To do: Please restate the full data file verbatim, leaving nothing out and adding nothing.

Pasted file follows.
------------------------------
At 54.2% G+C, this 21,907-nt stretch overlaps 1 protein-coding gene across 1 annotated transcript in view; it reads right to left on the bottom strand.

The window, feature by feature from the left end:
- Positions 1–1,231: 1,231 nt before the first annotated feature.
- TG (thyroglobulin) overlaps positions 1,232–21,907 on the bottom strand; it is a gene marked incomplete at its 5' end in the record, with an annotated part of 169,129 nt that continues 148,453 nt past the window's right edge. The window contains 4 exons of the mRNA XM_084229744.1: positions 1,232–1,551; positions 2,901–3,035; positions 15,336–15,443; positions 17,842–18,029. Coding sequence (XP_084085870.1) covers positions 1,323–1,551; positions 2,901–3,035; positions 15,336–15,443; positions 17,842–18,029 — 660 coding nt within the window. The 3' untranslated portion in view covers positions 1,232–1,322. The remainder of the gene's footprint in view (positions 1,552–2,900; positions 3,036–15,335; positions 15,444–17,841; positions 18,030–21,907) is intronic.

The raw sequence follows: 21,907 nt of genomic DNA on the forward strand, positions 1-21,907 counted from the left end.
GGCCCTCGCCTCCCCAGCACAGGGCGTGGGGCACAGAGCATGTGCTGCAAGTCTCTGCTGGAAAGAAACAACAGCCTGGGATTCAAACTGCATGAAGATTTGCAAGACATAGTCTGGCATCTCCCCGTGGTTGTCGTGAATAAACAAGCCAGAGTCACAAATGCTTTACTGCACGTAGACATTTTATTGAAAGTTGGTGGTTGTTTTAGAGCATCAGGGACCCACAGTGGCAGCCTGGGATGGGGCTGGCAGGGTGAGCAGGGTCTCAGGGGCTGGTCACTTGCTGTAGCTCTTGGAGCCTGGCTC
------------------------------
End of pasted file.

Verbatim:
At 54.2% G+C, this 21,907-nt stretch overlaps 1 protein-coding gene across 1 annotated transcript in view; it reads right to left on the bottom strand.

The window, feature by feature from the left end:
- Positions 1–1,231: 1,231 nt before the first annotated feature.
- TG (thyroglobulin) overlaps positions 1,232–21,907 on the bottom strand; it is a gene marked incomplete at its 5' end in the record, with an annotated part of 169,129 nt that continues 148,453 nt past the window's right edge. The window contains 4 exons of the mRNA XM_084229744.1: positions 1,232–1,551; positions 2,901–3,035; positions 15,336–15,443; positions 17,842–18,029. Coding sequence (XP_084085870.1) covers positions 1,323–1,551; positions 2,901–3,035; positions 15,336–15,443; positions 17,842–18,029 — 660 coding nt within the window. The 3' untranslated portion in view covers positions 1,232–1,322. The remainder of the gene's footprint in view (positions 1,552–2,900; positions 3,036–15,335; positions 15,444–17,841; positions 18,030–21,907) is intronic.

The raw sequence follows: 21,907 nt of genomic DNA on the forward strand, positions 1-21,907 counted from the left end.
GGCCCTCGCCTCCCCAGCACAGGGCGTGGGGCACAGAGCATGTGCTGCAAGTCTCTGCTGGAAAGAAACAACAGCCTGGGATTCAAACTGCATGAAGATTTGCAAGACATAGTCTGGCATCTCCCCGTGGTTGTCGTGAATAAACAAGCCAGAGTCACAAATGCTTTACTGCACGTAGACATTTTATTGAAAGTTGGTGGTTGTTTTAGAGCATCAGGGACCCACAGTGGCAGCCTGGGATGGGGCTGGCAGGGTGAGCAGGGTCTCAGGGGCTGGTCACTTGCTGTAGCTCTTGGAGCCTGGCTC